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Math 102: College Mathematics14 chapters | 108 lessons

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Lesson Transcript

Instructor:
*Kathryn Maloney*

Kathryn teaches college math. She holds a master's degree in Learning and Technology.

The Venn diagram was introduced by John Venn. Yes, the Venn diagram is named after a real person! His idea was to show sets in terms of pictures. The Venn diagram is now used in many fields, including mathematics. Let's take a look at John Venn's idea.

Before we get into Venn diagrams, let's review sets. A **set** is a collection of elements. An **element** is a collection of anything - numbers, letters, words, objects. Using math symbols, the symbol below means element.

A **subset** is a special, funny set. If every element in one set is included in another set, they are called subsets. Using math symbols, the symbol below means subset.

Let's say our universe is the things, or elements, in my apartment. So, our universal set *U* = {fork, spoon, knife, spatula, whisk, plate, cup, napkin, tablecloth, television, couch}.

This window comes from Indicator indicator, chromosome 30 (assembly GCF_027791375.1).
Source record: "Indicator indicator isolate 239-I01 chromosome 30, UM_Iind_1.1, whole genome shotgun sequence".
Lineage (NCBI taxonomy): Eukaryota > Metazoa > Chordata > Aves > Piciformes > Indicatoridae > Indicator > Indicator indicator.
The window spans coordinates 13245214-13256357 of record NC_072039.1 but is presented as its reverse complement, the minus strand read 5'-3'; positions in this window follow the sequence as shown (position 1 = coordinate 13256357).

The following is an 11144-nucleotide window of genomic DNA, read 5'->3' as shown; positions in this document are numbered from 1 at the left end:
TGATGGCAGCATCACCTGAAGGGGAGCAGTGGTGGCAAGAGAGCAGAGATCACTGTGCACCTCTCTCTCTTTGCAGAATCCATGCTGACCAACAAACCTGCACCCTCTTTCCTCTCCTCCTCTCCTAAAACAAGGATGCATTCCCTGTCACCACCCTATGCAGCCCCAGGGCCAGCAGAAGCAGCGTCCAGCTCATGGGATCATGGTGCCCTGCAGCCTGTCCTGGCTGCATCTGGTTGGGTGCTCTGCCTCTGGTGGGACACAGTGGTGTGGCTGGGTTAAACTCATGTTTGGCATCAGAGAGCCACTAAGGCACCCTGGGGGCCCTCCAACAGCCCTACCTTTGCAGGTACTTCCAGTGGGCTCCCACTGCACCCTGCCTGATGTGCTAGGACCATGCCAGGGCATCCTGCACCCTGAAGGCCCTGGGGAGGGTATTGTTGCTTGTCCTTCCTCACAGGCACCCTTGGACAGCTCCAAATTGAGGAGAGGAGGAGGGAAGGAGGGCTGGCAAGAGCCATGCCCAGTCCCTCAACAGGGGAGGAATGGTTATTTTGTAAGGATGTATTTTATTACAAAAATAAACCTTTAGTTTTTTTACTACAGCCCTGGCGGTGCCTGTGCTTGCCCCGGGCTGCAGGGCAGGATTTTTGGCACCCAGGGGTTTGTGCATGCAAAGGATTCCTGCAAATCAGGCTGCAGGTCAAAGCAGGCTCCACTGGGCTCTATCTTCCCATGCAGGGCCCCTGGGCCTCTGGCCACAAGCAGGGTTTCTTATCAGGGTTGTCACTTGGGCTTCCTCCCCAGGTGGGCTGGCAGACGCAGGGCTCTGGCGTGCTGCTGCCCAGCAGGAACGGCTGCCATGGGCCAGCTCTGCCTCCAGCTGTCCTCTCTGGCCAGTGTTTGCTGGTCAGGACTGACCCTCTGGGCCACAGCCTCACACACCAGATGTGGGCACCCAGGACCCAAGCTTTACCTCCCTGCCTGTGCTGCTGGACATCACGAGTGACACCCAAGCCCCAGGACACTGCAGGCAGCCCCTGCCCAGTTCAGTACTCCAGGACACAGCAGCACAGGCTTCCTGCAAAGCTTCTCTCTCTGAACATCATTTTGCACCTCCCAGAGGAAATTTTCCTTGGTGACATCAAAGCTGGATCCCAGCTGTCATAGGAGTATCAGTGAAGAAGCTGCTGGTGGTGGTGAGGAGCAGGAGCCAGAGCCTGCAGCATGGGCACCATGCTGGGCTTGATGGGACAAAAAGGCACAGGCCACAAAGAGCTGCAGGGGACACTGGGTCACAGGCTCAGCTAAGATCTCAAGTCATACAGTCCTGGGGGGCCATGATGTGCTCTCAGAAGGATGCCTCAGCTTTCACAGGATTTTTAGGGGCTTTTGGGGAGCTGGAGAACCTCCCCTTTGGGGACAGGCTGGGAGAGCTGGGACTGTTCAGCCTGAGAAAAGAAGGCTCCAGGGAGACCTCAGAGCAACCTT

Let set *K* be a list of utensils in my kitchen. *K* = {fork, spoon, knife, spatula, whisk}.

Let set *T* be a list of things, or elements, on my table. *T* = {plate, fork, knife, cup, napkin, tablecloth}.

So, we can say that a fork is an element of *K*. Using math symbols, we would write:

This is read, 'Fork is an element of *K*,' or, 'Fork belongs to *K*.' That makes sense because the fork belongs in the kitchen.

Let's use sets *K* and *T* to review set operations.

**Union** is when two or more sets are united, or added together.

*K* union *T* = all of the elements of set *K* or all of the elements in set *T*, and that would equal {fork, spoon, knife, spatula, whisk, plate, cup, napkin, tablecloth}.

The 'or' tells us that it is any object in set *K*, the kitchen, or set *T*, on the table.

**Intersection** is when two or more sets intersect, or are common objects, in sets.

*K* intersects *T* = all of the numbers in set *K* and set *T*, and that equals {fork, knife}.

The 'and' tells us that it is in the kitchen and on the table at the same time.

**Complement** is when a set is subtracted or not included in the set.

*K*' = everything not in the kitchen, not in set *K*, and that equals {plate, cup, napkin, tablecloth, television, couch}.

A Venn diagram can show us the sets and operations nicely in picture form. Let's look at union, intersection and complement using a Venn diagram. We're going to continue using set *K* and set *T*. Below is what a **Venn diagram** showing the sets *K* and *T* looks like:

Let's examine how the Venn diagram is created.

There's a circle for each set - one circle for set *K* and another circle for set *T*. You can see that we labeled the circles so we don't get them mixed up. We only have two circles because we only have two sets, but you will also see Venn diagrams with more than two circles.

The circles intersect because there are objects, or elements, in each set that are the same. We would say *K* intersects *T* = {fork, knife}.